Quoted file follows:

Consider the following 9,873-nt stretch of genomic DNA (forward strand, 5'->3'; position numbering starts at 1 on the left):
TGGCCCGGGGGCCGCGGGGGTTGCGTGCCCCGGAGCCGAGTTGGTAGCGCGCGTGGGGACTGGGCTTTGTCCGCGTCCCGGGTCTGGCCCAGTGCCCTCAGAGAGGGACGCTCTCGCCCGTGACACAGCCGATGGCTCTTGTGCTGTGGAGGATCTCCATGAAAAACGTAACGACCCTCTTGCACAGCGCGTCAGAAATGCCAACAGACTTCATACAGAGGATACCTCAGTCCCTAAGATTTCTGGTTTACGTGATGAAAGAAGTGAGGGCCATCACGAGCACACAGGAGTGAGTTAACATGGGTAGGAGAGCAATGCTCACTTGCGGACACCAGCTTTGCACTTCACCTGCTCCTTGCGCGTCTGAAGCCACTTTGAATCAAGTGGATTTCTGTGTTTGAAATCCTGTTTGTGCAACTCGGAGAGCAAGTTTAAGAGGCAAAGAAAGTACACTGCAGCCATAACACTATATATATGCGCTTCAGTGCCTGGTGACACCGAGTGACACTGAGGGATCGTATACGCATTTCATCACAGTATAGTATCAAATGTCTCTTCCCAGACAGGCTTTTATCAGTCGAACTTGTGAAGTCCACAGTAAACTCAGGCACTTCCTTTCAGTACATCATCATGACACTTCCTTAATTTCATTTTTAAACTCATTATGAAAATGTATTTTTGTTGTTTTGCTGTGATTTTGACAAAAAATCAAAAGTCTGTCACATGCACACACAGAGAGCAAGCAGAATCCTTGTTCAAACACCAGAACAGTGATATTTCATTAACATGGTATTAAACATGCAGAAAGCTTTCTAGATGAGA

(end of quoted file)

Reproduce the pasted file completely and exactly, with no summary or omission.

Consider the following 9,873-nt stretch of genomic DNA (forward strand, 5'->3'; position numbering starts at 1 on the left):
TGGCCCGGGGGCCGCGGGGGTTGCGTGCCCCGGAGCCGAGTTGGTAGCGCGCGTGGGGACTGGGCTTTGTCCGCGTCCCGGGTCTGGCCCAGTGCCCTCAGAGAGGGACGCTCTCGCCCGTGACACAGCCGATGGCTCTTGTGCTGTGGAGGATCTCCATGAAAAACGTAACGACCCTCTTGCACAGCGCGTCAGAAATGCCAACAGACTTCATACAGAGGATACCTCAGTCCCTAAGATTTCTGGTTTACGTGATGAAAGAAGTGAGGGCCATCACGAGCACACAGGAGTGAGTTAACATGGGTAGGAGAGCAATGCTCACTTGCGGACACCAGCTTTGCACTTCACCTGCTCCTTGCGCGTCTGAAGCCACTTTGAATCAAGTGGATTTCTGTGTTTGAAATCCTGTTTGTGCAACTCGGAGAGCAAGTTTAAGAGGCAAAGAAAGTACACTGCAGCCATAACACTATATATATGCGCTTCAGTGCCTGGTGACACCGAGTGACACTGAGGGATCGTATACGCATTTCATCACAGTATAGTATCAAATGTCTCTTCCCAGACAGGCTTTTATCAGTCGAACTTGTGAAGTCCACAGTAAACTCAGGCACTTCCTTTCAGTACATCATCATGACACTTCCTTAATTTCATTTTTAAACTCATTATGAAAATGTATTTTTGTTGTTTTGCTGTGATTTTGACAAAAAATCAAAAGTCTGTCACATGCACACACAGAGAGCAAGCAGAATCCTTGTTCAAACACCAGAACAGTGATATTTCATTAACATGGTATTAAACATGCAGAAAGCTTTCTAGATGAGA